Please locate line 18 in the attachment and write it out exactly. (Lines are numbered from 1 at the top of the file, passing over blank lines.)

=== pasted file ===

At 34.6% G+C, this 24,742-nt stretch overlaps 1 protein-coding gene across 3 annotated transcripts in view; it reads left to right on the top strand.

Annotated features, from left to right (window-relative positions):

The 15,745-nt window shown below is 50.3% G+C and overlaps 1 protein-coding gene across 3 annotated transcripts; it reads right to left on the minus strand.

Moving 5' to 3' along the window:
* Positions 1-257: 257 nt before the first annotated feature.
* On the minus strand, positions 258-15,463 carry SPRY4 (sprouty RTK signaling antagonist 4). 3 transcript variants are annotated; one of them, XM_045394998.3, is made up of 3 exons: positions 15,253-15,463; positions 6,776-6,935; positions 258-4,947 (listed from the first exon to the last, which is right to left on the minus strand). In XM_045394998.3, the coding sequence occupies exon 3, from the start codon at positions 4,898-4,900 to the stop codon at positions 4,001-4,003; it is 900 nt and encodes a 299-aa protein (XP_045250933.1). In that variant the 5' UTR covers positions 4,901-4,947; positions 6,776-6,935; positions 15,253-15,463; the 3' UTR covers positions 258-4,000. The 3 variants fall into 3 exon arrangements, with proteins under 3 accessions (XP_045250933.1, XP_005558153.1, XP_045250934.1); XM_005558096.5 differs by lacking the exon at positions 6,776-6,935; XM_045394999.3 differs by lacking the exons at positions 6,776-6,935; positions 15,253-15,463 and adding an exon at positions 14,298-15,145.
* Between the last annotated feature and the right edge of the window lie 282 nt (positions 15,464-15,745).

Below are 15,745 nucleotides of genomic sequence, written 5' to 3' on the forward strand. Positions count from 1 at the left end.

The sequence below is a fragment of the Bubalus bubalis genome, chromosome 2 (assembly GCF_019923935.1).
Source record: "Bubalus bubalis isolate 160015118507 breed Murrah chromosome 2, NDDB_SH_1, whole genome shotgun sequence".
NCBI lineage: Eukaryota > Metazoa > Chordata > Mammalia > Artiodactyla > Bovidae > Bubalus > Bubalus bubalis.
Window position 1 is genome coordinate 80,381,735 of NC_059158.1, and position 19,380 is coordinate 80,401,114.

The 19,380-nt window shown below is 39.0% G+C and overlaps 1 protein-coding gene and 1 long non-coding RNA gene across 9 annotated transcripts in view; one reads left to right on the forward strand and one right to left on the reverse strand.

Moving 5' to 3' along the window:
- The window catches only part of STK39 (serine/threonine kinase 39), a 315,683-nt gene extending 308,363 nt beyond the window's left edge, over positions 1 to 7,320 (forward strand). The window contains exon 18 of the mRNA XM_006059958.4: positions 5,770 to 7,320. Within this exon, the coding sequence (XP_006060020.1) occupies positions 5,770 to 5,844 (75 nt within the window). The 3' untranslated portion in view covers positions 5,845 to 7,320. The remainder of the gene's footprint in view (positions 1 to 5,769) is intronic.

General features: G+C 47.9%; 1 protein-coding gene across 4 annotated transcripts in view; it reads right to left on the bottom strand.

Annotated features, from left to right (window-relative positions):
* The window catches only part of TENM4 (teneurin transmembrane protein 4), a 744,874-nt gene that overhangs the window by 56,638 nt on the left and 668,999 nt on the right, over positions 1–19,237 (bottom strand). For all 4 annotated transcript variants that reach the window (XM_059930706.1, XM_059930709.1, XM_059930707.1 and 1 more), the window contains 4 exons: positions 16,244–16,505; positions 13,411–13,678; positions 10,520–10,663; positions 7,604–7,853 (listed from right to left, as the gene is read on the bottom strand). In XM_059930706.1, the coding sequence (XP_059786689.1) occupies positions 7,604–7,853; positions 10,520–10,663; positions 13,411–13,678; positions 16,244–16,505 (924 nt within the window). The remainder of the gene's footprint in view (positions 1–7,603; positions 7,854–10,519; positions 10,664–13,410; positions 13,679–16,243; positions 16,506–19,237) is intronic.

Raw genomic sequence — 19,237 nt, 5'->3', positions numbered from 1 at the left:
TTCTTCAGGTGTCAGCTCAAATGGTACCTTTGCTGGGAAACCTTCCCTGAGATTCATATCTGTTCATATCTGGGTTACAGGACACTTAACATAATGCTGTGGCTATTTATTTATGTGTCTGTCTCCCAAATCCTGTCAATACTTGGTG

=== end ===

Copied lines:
* The window catches only part of TENM4 (teneurin transmembrane protein 4), a 744,874-nt gene that overhangs the window by 56,638 nt on the left and 668,999 nt on the right, over positions 1–19,237 (bottom strand). For all 4 annotated transcript variants that reach the window (XM_059930706.1, XM_059930709.1, XM_059930707.1 and 1 more), the window contains 4 exons: positions 16,244–16,505; positions 13,411–13,678; positions 10,520–10,663; positions 7,604–7,853 (listed from right to left, as the gene is read on the bottom strand). In XM_059930706.1, the coding sequence (XP_059786689.1) occupies positions 7,604–7,853; positions 10,520–10,663; positions 13,411–13,678; positions 16,244–16,505 (924 nt within the window). The remainder of the gene's footprint in view (positions 1–7,603; positions 7,854–10,519; positions 10,664–13,410; positions 13,679–16,243; positions 16,506–19,237) is intronic.